That's the problem. Thinking that the " typical user" doesn't know a thing about computers. It may be the case with some people, but some will also know that if something isn't working as expected it's time to call their computer geek friend to fix it. And nowadays everybody that has a computer, has at least one computer geek friend as well.

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          • #6
            Originally posted by devius View Post
            What's so difficult about ticking a select box? Or by going to youtube, trying to view a video and seeing a message stating that additional software must be installed to view the video and have the computer install it?
            Some people don't understand the implications of that checkbox. For them it _is_ difficult to make that descision. Where is the problem in installing the software automatically? It hurts noone but it improves the user experience.

            We are not talking about Debian here, but about Ubuntu - a distribution which wants to be as easy to use as possible.

            That's the problem. Thinking that the " typical user" doesn't know a thing about computers. It may be the case with some people, but some will also know that if something isn't working as expected it's time to call their computer geek friend to fix it. And nowadays everybody that has a computer, has at least one computer geek friend as well.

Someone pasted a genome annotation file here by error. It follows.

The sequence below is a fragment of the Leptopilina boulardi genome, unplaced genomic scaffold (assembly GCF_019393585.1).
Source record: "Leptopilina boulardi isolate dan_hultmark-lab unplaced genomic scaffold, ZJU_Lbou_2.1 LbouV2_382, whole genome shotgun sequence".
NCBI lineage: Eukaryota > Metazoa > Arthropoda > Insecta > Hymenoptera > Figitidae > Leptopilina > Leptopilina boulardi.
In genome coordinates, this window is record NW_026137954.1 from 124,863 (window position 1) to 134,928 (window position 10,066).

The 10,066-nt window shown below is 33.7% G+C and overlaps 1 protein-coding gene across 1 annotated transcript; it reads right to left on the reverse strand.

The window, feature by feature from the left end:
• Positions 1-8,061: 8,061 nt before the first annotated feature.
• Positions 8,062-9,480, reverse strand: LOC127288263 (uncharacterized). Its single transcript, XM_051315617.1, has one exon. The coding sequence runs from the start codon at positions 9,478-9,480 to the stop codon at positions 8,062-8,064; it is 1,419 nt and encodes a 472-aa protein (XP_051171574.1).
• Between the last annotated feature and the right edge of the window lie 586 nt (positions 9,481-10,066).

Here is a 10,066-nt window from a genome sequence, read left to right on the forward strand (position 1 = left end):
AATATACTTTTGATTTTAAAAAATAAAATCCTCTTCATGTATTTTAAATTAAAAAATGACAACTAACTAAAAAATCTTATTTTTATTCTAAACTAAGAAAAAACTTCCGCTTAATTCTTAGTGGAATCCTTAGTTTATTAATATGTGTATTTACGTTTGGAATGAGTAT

What kind of argumentation is that? That sounds like computer geeks are afraid of not being called anymore by their neighbours. Do you really _want_ to be called by your friends for such a small problem? I would prefer it if they would only ask for help if they have real problems.

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            • #7
              Originally posted by Temar View Post
              which really would make a difference _without_ offending anyone.
              I'm afraid you're mistaken. I guarantee you that if the decision had been "yes, let's include non-free software by default", there would have been a raging mob calling for Shuttleworth's head and screaming that Canonical is a traitor to The Cause. Mind you, I myself would NOT be in that crowd, but it would exist nonetheless.

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              • #8
                Bad, very bad decision!

                Nice move by Ubuntu developers! (irony, OC)

                I think this decision will hurt a lot of users wanting to test Ubuntu in their computers as a first/alternative Linux OS (Operating System), because some proprietary software is needed to make things work (for instance, a lot of laptop users need the broadcom-wl drivers, as open-source broadcom is still giving some kernel panics; another example is the flash plugin, mainly if people are going to use sites such as FB or Youtube (gnash/lightspark are bad doing their "flash replacement" jobs, sorry))...

                I've been telling people to use Ubuntu as their first Linux distro, because of it's ease to install and use, but with decisions like this, I think Ubuntu will be less suitable for beginners... And I'll start to recommend some people to try alternative distros instead (Mint comes at my mind...)

                Cheers

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                • #9
                  So who let the Debian guys on the Ubuntu board?

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                  • #10
                    My 2 cents;